There is no doubt in the minds of educators, parents, and researchers that outdoor play improves a child's physical development.
When children play outdoors, they increase their ability to balance, jump, climb, throw, run, and skip. For our youngest learners to thrive, it is important that outdoor play spaces feel open-ended and allow for active exploration and different types of play.
It is with this in mind that our new Early Learning Centre playground was designed.
Boosts wellbeing and cognitive development
Science proves that being amongst greenery, sunshine, and fresh air is beneficial for improved wellbeing. Having an unstructured environment where children are free to roam, explore, and play in, is vital for their development. Being outdoors stimulates creativity, reduces feelings of tension, and invites children to absorb information through all of their five senses; sight, sound, taste, touch, and smell.
Children bring their own meaning to outdoor elements, where sticks become magic wands, seeds and seed pods become food in the play kitchen, and different areas in the yard become magical wonderlands of their own. Unstructured play amongst the outdoors allows children to invent games with what is around them, which teaches them to be self-motivated, resourceful, creative, and communicate their ideas.
Freedom to engage in physical development
Outdoor play spaces allow children to move around fully and freely. In our new playground, students can ride tricycles around the rubber road network, and they can run, leap, jump, and climb on the latest equipment, including balance boards and climbing webs. Having an ample open outdoor space allows children to engage in games that involve ball-throwing, chasing each other, and carrying large objects such as buckets of sand. This builds their gross motor skills such as coordination, agility, and balance, as well as developing strength and overall fitness.
Promoting environmental awareness
It is essential that children connect with the outdoors so that they can understand and respect our environment. Children will be able to tend to our new vegetable patches and garden each day and practice being patient while also learning about sustainability. Children will be able to observe changes in their environment throughout the year, such as when plants grow, when they require watering, when flowers bloom during the year, or when leaves on trees change seasonally.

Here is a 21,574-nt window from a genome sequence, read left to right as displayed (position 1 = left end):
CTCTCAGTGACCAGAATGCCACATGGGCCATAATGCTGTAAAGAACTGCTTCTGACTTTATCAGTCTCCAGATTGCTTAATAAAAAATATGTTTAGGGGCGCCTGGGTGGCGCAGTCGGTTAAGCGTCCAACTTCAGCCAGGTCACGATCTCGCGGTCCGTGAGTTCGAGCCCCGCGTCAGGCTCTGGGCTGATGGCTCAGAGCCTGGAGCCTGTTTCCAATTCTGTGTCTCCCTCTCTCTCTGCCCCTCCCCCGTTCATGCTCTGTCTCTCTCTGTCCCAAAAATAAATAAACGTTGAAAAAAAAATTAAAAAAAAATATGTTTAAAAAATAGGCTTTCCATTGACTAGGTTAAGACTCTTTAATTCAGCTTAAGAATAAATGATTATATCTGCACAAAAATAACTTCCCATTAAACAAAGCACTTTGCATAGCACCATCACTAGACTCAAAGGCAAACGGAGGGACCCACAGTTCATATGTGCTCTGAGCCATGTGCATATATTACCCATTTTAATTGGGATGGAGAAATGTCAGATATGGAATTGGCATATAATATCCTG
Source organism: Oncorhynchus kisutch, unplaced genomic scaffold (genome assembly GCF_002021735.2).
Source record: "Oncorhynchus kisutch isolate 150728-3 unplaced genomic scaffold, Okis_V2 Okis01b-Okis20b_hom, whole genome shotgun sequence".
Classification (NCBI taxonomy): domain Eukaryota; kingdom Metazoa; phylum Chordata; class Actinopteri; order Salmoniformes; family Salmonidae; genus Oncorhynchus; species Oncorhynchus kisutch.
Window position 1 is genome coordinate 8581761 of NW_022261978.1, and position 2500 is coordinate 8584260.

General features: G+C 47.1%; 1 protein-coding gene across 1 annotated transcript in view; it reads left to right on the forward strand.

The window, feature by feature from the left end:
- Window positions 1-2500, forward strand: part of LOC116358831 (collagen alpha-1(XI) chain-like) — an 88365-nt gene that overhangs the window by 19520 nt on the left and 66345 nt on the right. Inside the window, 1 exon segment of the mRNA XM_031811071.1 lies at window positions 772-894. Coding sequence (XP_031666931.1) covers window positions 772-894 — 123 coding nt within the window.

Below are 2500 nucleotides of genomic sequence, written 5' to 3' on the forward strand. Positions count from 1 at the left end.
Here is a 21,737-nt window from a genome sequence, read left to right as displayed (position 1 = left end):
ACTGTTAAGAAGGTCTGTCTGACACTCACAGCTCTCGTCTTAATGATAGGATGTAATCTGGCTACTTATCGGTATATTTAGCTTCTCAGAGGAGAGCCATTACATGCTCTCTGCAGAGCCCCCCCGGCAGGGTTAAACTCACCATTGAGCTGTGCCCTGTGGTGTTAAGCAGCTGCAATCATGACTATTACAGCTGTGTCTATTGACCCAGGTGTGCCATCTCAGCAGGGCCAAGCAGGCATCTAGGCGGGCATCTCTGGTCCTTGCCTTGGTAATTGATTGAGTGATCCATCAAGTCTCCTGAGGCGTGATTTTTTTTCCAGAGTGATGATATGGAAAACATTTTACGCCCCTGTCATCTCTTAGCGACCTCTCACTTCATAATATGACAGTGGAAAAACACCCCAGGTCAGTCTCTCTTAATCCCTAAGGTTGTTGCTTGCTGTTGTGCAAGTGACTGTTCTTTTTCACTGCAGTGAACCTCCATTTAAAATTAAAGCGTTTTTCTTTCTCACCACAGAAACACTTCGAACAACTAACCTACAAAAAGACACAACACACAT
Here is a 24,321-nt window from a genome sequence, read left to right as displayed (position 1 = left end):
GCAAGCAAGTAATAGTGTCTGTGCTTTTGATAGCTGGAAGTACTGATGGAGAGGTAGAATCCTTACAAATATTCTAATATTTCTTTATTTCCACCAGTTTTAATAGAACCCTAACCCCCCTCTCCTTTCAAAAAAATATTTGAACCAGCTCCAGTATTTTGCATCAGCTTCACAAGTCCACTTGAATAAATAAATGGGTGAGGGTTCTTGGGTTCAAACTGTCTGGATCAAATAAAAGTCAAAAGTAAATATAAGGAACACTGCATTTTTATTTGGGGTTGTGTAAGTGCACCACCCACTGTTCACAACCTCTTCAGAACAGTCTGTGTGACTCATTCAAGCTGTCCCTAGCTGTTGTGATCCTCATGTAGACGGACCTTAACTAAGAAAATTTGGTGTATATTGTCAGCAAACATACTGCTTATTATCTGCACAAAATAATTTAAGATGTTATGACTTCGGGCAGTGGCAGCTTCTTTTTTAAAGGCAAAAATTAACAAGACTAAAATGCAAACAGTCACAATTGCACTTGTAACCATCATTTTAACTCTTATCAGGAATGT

The learning environment is important
When students' ideas, interests, and identity is valued and reflected in their learning environment, they are more likely to thrive. At Toorak College, we aim to create environments that are inviting, stimulating, and reflective of the students' interests - vibrant with colour and natural light, and culturally representative of our students.
The new outdoor playground features cubby houses designed as beach boxes, reflecting Toorak's involvement with the local community and our location by the beach. Wooden boardwalks traverse the courtyard and create sunken playspaces and gardens for lush plant-life to grow beneath them - a representation of the scenic bushlands, and trail walks across the Mornington Peninsula. As well as this, the new yard has sandpits, vegetable patches, a bamboo forest, outdoor music elements, a lego wall, and a fairy garden for students to have a range of diverse spaces for them to discover what interests them. All of these settings for our students encourage them to feel connected to the land and continually learn from the ever-evolving environment.
Upon returning to the Early Learning Centre in Term 2, our students were excited to discover their new space, and we look forward to witnessing all that it will offer throughout the rest of the year and beyond.
Discover what makes Toorak College unique by attending our tours and prospective parent information evenings. Visit us!